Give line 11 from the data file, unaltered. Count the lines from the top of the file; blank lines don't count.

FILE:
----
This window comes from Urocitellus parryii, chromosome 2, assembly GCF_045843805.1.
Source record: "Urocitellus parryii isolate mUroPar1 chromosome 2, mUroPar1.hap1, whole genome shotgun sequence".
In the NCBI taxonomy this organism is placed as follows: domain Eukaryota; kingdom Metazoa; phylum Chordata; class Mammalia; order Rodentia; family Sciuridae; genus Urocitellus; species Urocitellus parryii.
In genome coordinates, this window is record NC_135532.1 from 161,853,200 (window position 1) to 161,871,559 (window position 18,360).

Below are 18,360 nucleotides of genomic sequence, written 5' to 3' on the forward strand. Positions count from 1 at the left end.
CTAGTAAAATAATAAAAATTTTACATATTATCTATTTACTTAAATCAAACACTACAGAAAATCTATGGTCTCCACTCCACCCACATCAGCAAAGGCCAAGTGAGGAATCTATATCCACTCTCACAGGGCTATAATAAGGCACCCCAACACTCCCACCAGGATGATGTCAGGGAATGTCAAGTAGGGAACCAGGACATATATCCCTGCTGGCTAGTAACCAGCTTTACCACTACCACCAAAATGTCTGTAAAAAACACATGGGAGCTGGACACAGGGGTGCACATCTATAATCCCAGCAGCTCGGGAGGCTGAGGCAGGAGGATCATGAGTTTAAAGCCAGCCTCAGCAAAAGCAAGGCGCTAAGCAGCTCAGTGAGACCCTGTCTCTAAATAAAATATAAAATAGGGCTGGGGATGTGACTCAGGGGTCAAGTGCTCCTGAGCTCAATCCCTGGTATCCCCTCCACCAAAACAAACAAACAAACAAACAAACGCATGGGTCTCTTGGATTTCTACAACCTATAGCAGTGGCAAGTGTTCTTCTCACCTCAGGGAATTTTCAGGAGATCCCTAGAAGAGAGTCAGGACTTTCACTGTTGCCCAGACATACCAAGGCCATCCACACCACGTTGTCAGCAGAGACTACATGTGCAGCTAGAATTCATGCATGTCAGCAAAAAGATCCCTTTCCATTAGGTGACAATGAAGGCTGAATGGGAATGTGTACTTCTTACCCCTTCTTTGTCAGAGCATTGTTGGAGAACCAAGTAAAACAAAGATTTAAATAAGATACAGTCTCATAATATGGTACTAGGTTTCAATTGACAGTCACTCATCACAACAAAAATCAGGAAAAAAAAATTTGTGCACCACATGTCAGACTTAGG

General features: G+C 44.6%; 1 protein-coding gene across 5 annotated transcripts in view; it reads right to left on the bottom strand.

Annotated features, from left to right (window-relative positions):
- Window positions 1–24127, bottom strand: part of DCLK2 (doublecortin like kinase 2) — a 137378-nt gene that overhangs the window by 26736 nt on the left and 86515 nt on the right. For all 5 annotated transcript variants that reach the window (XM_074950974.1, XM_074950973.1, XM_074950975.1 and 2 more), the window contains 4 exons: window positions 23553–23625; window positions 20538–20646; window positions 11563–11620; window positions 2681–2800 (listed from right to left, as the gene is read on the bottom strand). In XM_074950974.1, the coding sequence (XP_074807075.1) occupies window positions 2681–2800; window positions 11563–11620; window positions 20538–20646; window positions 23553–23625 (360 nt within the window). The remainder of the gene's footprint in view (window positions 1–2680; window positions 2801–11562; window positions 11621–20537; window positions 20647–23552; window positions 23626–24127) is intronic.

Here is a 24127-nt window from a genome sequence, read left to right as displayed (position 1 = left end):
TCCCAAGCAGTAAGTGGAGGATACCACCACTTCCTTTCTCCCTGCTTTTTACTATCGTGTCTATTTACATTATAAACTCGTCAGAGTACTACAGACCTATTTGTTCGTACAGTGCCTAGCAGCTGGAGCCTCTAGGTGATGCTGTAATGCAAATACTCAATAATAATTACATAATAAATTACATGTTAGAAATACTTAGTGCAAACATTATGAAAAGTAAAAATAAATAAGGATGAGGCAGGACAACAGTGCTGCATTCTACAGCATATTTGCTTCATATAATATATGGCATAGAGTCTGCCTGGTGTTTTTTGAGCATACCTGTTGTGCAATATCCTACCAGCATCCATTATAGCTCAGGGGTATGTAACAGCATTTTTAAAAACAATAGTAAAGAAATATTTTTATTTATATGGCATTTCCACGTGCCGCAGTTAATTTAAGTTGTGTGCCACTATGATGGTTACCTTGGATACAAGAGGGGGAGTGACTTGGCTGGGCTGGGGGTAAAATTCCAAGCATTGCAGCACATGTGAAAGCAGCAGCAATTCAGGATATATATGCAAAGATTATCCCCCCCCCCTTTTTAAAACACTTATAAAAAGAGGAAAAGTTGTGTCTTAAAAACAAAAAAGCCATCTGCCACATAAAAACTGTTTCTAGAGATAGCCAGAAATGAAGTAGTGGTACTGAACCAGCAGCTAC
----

TCCCAAGCAGTAAGTGGAGGATACCACCACTTCCTTTCTCCCTGCTTTTTACTATCGTGTCTATTTACATTATAAACTCGTCAGAGTACTACAGACCTATTTGTTCGTACAGTGCCTAGCAGCTGGAGCCTCTAGGTGATGCTGTAATGCAAATACTCAATAATAATTACATAATAAATTACATGTTAGAAATACTTAGTGCAAACATTATGAAAAGTAAAAATAAATAAGGATGAGGCAGGACAACAGTGCTGCATTCTACAGCATATTTGCTTCATATAATATATGGCATAGAGTCTGCCTGGTGTTTTTTGAGCATACCTGTTGTGCAATATCCTACCAGCATCCATTATAGCTCAGGGGTATGTAACAGCATTTTTAAAAACAATAGTAAAGAAATATTTTTATTTATATGGCATTTCCACGTGCCGCAGTTAATTTAAGTTGTGTGCCACTATGATGGTTACCTTGGATACAAGAGGGGGAGTGACTTGGCTGGGCTGGGGGTAAAATTCCAAGCATTGCAGCACATGTGAAAGCAGCAGCAATTCAGGATATATATGCAAAGATTATCCCCCCCCCCTTTTTAAAACACTTATAAAAAGAGGAAAAGTTGTGTCTTAAAAACAAAAAAGCCATCTGCCACATAAAAACTGTTTCTAGAGATAGCCAGAAATGAAGTAGTGGTACTGAACCAGCAGCTAC